Four weeks ago, I decided that I wanted to start eating vegan more regularly. I decided to start eating exclusively vegan during the week, and let myself eat whatever I want on the weekend. The experiment has been going well so far, and I want to take the time to reflect on the past few weeks and walk through my motivations for this mostly-vegan diet.
I had been thinking of going vegan for a while, but there were a few things that finally made me start doing it. I had the realization that going vegan is pretty much the best way to eat healthy, humane, and environmentally friendly all at once. I read this article on Zen Habits and found it to be incredibly compelling. Leo appeals mostly to our need to be compassionate and help reduce animal suffering. Around the same time, I also attended The Meat We Eat: Forum on Industrial Animal Farming, a conference put on by Harvard’s Food Law Society. This is a nice article summarizing some of the more salient points. At the conference, I learned more about the environmental impacts of the meat industry. One particularly powerful moment for me was learning that while grass-fed beef may be more humane than grain-fed beef, grass-fed cattle actually produce more methane than grain-fed cattle. Many believe that grass-fed cattle are actually worse for the environment (per cow), although this point is a bit controversial. My takeaway from this was that while eating local, more humanely produced goods might make me feel good, it might come at a cost of a worsening impact on the environment. Locally sourced products aren’t necessarily guaranteed to be better for the environment.
After I had already started being vegan during the week, Slate also ran this article on what would happen if everyone in the world went vegetarian or vegan. While the scenario of everyone all going vegan at once is pretty unrealistic, it does do a good job at exploring the impact of eating animal products on the world.
Why vegan during the week?
Once I decided I wanted to start eating vegan, I had to think about how I could effectively make the transition. I’m really busy with school right now, and I knew that changing my diet from no dietary restrictions to veganism would be difficult, especially since I haven’t had much time to cook. I also knew going vegan would be hard because I’d miss eating certain foods, and it is much harder to eat with other people as a vegan.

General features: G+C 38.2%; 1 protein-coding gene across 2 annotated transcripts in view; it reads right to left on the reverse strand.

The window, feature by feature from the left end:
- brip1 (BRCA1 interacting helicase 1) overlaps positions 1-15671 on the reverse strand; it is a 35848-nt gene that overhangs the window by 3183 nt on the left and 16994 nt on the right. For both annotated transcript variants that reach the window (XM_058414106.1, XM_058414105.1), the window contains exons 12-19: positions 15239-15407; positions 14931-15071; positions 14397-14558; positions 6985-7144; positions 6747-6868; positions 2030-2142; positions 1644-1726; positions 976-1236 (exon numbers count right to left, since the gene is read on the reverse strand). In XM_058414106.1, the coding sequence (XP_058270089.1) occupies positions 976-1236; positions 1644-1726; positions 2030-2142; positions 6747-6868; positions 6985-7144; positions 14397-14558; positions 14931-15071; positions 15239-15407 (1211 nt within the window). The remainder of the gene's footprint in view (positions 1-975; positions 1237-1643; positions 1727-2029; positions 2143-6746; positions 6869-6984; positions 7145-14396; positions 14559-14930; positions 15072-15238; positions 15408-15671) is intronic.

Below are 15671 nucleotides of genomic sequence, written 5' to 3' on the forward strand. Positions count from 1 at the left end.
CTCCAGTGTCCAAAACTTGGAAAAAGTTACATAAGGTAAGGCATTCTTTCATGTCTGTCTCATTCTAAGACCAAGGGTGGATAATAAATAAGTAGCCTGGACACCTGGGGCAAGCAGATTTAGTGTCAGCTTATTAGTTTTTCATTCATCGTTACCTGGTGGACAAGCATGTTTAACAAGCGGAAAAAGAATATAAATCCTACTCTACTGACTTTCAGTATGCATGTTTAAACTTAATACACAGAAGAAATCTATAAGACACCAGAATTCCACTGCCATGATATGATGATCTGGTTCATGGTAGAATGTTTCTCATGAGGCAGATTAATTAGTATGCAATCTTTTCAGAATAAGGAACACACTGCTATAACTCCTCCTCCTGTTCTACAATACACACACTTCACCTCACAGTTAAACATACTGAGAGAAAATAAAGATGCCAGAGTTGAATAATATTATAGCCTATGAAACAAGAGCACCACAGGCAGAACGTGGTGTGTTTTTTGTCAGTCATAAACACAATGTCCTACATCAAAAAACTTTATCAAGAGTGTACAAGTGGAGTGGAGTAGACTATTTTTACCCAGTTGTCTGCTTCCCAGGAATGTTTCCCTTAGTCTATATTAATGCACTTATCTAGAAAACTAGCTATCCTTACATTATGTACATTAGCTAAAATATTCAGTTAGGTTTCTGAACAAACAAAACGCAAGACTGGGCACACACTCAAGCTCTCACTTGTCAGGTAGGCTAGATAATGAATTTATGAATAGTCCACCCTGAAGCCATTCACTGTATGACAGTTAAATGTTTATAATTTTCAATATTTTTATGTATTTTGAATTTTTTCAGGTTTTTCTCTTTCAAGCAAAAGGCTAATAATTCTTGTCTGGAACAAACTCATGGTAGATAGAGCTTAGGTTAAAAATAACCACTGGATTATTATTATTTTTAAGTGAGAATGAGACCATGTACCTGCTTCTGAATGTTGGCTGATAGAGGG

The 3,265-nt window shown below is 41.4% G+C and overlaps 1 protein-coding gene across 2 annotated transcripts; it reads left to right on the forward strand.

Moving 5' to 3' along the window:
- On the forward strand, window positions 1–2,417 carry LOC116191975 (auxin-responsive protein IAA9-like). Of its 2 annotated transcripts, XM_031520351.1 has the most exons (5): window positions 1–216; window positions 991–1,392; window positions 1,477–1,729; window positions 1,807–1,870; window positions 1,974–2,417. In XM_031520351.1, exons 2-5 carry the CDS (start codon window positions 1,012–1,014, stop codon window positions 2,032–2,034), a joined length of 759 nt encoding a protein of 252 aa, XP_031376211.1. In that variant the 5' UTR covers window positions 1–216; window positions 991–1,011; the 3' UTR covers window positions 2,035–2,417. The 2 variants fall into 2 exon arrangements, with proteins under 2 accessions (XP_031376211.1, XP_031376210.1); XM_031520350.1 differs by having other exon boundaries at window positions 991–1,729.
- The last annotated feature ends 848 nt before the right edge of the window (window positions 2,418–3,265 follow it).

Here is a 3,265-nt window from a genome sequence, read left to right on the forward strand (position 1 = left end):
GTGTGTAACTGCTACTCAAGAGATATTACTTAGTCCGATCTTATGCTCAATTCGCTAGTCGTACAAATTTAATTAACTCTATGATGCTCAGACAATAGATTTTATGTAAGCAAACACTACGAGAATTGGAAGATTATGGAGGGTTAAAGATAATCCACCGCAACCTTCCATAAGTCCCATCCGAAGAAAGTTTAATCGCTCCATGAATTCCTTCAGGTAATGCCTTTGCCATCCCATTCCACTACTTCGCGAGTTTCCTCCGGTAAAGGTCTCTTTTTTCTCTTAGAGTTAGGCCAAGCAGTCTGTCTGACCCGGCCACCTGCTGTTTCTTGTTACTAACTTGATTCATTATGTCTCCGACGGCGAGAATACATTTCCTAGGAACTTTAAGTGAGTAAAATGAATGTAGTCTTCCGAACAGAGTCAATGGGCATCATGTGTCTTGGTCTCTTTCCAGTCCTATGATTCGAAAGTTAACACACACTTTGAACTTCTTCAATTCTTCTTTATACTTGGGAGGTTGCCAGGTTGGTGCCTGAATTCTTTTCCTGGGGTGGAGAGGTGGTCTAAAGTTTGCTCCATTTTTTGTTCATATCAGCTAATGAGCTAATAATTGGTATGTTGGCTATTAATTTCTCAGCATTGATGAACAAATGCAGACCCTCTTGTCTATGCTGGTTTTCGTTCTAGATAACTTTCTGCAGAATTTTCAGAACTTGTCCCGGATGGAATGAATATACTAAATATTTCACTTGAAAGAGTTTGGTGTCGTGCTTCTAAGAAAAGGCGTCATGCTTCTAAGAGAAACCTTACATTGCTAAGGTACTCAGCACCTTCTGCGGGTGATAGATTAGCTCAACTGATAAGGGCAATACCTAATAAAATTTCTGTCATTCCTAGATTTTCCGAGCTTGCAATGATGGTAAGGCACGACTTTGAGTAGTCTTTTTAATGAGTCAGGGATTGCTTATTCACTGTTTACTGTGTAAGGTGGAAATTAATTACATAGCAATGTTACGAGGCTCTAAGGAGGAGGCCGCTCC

I decided that I wouldn’t go vegan full time, but would start easing myself into it. I’d read about both Meatless Mondays and Vegan Before 6 as strategies for eating more consciously without going full vegan, but I chose to be vegan during the week instead. While I haven’t had much time to cook lately, I’ve also been eating most of my meals during the week by myself, so I realized that even if I’m buying my meals, I have enough control over where I’m eating that I could be vegan without too much hassle. Then when I spend time with other people on the weekend, I can eat what I want (often still choosing to eat vegan when I can).
How has it gone?
I found that being vegan during the week actually wasn’t as bad as I thought it might be. I woke up one Monday morning and just decided to do it and see how long I could go for. After four weeks, I’d say it is going well enough that I’ll just stick with it.
One of the most challenging parts of being vegan has been finding vegetarian food without cheese in it. We Americans really love our cheese. I’ve found that I haven’t really craved meat much, but that I have craved both cheese and chocolate. Fortunately, many dark chocolates are vegan, but I haven’t tried any cheese substitutes, so I’ve mostly been allowing myself to indulge in cheese a bit on the weekends. I’ve also been eating eggs on the weekend for protein. I have to be much more mindful about making sure I eat enough protein during the week, because otherwise I can get pretty hungry and wind up snacking on a lot of carbs. As long as I keep myself full, I’ve found that I can manage any non-vegan food cravings pretty effectively. While I haven’t been eating a super diverse set of foods, I actually enjoy what I have been eating, and look forward to meals still.
I wound up catching a cold during this experiment, so it is a little hard to comment on the impact of my veganism on my health and energy. I would say that eating vegan is having a great impact on my GI tract (probably all the fiber), and my skin has been pretty clear. I would say that my energy is definitely not any worse than before, and maybe even a bit better, although it is hard to tell.
My plan is to stick with my weekday veganism for now, and maybe start reducing my weekend indulgences as I get more used to it.